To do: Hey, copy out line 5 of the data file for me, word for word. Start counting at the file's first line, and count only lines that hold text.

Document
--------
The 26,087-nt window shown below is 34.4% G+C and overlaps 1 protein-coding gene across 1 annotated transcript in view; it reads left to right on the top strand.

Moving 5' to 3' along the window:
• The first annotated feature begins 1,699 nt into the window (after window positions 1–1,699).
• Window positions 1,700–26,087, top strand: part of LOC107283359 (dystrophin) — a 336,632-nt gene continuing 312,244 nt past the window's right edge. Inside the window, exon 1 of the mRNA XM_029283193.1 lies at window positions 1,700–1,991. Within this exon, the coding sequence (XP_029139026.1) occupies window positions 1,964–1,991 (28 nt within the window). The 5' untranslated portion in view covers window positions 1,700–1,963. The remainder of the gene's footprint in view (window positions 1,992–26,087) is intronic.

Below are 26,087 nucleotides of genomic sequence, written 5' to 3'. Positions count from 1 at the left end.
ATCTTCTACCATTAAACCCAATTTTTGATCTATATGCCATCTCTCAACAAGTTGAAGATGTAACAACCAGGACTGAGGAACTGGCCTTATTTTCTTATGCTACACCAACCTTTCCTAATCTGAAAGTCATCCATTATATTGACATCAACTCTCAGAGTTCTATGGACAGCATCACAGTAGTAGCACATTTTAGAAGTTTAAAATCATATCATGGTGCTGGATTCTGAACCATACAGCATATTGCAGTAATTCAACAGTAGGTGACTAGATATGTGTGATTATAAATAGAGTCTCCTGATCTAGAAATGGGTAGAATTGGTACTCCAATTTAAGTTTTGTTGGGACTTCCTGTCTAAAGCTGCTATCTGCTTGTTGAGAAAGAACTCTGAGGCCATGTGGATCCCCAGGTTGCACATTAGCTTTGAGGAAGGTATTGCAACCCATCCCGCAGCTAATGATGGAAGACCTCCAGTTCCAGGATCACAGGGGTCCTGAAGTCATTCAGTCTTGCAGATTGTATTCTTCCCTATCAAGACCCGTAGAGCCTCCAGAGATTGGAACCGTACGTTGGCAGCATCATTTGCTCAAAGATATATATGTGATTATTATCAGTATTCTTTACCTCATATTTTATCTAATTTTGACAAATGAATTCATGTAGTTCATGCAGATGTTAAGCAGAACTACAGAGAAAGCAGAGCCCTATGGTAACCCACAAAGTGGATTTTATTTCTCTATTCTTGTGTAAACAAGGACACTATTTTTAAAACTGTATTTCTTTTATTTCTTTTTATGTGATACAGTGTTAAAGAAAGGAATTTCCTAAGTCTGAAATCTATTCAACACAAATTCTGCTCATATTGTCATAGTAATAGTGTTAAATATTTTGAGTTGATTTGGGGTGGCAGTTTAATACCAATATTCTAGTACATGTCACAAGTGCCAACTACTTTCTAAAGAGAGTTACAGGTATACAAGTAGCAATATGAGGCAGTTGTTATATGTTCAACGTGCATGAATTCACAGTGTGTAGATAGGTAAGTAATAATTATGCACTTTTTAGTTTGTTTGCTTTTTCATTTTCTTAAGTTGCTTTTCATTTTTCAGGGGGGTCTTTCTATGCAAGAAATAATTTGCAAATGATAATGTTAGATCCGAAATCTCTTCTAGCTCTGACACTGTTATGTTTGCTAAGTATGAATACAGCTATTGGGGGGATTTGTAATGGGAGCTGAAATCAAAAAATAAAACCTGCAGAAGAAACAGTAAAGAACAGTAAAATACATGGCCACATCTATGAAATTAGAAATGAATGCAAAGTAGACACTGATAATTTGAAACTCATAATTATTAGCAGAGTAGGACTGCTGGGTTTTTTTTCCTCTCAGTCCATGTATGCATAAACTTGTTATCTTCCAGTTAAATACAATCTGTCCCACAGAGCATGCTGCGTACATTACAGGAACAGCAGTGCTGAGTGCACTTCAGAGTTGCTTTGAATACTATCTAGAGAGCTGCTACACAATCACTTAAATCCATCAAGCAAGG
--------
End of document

Below are 26,087 nucleotides of genomic sequence, written 5' to 3'. Positions count from 1 at the left end.